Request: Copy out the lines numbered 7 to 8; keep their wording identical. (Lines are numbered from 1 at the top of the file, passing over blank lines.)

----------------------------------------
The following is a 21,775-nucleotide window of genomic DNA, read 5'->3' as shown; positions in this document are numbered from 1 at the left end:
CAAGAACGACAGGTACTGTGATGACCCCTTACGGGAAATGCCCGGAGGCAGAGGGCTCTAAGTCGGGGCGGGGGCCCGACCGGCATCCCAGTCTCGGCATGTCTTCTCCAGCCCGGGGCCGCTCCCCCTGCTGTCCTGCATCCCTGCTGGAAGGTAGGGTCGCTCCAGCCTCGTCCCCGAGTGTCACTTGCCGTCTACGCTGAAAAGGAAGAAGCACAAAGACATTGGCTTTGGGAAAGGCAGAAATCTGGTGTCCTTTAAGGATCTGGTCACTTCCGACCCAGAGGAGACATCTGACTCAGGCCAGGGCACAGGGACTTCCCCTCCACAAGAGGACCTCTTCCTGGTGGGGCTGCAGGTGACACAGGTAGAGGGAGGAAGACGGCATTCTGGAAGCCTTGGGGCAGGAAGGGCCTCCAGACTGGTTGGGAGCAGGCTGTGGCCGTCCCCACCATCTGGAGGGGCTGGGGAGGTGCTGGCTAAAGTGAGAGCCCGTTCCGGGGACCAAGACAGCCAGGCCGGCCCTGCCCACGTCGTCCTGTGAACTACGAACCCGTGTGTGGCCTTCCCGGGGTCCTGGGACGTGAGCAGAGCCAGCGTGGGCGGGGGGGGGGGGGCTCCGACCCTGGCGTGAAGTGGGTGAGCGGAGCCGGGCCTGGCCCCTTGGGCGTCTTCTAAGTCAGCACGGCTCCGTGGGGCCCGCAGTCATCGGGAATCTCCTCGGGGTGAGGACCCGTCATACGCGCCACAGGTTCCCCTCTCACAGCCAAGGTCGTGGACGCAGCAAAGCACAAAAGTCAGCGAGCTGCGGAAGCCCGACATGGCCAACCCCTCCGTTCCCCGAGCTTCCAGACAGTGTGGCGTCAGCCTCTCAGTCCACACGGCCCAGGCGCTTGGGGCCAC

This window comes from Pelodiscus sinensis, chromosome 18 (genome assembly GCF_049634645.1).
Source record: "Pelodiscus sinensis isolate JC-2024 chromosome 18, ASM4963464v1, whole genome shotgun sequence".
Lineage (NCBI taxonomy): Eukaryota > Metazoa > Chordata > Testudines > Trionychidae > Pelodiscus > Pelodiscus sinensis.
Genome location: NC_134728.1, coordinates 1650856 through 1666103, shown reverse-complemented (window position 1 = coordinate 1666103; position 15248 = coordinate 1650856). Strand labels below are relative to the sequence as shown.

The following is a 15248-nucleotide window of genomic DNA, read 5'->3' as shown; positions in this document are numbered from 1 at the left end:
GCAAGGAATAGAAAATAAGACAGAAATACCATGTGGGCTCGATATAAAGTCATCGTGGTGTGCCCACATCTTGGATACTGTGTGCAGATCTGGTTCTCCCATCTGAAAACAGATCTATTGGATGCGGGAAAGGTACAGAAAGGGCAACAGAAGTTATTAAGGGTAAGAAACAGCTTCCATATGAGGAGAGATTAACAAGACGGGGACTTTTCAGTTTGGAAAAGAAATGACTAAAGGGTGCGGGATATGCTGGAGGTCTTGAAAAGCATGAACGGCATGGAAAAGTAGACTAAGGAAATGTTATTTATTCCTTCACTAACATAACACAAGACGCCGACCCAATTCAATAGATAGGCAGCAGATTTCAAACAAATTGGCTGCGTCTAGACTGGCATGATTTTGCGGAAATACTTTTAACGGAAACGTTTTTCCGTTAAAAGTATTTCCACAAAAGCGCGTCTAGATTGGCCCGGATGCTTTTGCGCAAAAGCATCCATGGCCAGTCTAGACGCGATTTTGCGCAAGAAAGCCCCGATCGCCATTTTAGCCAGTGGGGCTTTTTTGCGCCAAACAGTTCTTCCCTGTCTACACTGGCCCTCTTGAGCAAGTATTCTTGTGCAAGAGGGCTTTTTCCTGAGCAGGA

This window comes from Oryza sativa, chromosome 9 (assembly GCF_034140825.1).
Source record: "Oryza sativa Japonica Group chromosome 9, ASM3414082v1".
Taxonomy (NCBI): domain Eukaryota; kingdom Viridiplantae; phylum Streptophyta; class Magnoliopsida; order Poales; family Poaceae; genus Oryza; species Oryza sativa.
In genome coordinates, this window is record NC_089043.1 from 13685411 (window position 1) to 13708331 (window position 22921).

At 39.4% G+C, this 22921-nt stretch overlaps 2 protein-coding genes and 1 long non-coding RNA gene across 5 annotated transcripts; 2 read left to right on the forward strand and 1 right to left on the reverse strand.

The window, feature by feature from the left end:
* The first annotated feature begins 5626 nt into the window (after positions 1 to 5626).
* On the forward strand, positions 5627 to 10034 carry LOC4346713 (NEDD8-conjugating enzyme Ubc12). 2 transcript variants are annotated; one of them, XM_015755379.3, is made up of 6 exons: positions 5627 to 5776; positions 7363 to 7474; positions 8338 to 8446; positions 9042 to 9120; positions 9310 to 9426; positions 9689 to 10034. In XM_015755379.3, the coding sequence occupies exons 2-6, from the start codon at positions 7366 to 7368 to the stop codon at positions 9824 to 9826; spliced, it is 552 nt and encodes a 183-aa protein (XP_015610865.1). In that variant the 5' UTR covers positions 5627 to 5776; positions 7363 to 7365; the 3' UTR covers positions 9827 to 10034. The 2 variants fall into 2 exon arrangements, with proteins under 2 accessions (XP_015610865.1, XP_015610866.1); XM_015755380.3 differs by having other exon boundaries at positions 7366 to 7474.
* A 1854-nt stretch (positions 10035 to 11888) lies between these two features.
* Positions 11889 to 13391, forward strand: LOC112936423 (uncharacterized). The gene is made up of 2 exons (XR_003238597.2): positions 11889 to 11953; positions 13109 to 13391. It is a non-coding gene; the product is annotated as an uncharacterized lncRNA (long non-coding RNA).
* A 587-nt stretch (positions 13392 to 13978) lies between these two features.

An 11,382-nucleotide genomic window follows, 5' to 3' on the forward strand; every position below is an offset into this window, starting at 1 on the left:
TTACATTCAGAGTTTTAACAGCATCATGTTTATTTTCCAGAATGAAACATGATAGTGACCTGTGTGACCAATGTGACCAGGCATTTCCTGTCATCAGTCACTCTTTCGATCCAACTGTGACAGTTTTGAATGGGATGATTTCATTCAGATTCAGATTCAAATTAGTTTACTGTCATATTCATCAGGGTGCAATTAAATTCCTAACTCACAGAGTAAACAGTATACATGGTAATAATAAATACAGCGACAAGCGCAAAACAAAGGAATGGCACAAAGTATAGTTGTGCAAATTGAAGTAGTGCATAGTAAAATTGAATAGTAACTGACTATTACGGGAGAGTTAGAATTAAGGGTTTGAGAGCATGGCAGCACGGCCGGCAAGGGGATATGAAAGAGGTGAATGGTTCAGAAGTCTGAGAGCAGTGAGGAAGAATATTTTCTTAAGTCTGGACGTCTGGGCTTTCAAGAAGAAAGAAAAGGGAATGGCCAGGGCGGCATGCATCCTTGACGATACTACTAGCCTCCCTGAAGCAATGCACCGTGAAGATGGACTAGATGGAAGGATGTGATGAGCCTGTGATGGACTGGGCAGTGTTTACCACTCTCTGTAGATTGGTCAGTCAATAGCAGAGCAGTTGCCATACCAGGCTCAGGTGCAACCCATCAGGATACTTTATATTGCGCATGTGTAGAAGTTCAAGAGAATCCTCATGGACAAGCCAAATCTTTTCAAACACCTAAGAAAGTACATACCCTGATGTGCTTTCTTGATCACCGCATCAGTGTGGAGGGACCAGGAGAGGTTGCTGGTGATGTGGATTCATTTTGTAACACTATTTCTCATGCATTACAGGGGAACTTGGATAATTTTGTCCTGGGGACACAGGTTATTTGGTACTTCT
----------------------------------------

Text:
The following is a 15248-nucleotide window of genomic DNA, read 5'->3' as shown; positions in this document are numbered from 1 at the left end:
GCAAGGAATAGAAAATAAGACAGAAATACCATGTGGGCTCGATATAAAGTCATCGTGGTGTGCCCACATCTTGGATACTGTGTGCAGATCTGGTTCTCCCATCTGAAAACAGATCTATTGGATGCGGGAAAGGTACAGAAAGGGCAACAGAAGTTATTAAGGGTAAGAAACAGCTTCCATATGAGGAGAGATTAACAAGACGGGGACTTTTCAGTTTGGAAAAGAAATGACTAAAGGGTGCGGGATATGCTGGAGGTCTTGAAAAGCATGAACGGCATGGAAAAGTAGACTAAGGAAATGTTATTTATTCCTTCACTAACATAACACAAGACGCCGACCCAATTCAATAGATAGGCAGCAGATTTCAAACAAATTGGCTGCGTCTAGACTGGCATGATTTTGCGGAAATACTTTTAACGGAAACGTTTTTCCGTTAAAAGTATTTCCACAAAAGCGCGTCTAGATTGGCCCGGATGCTTTTGCGCAAAAGCATCCATGGCCAGTCTAGACGCGATTTTGCGCAAGAAAGCCCCGATCGCCATTTTAGCCAGTGGGGCTTTTTTGCGCCAAACAGTTCTTCCCTGTCTACACTGGCCCTCTTGAGCAAGTATTCTTGTGCAAGAGGGCTTTTTCCTGAGCAGGA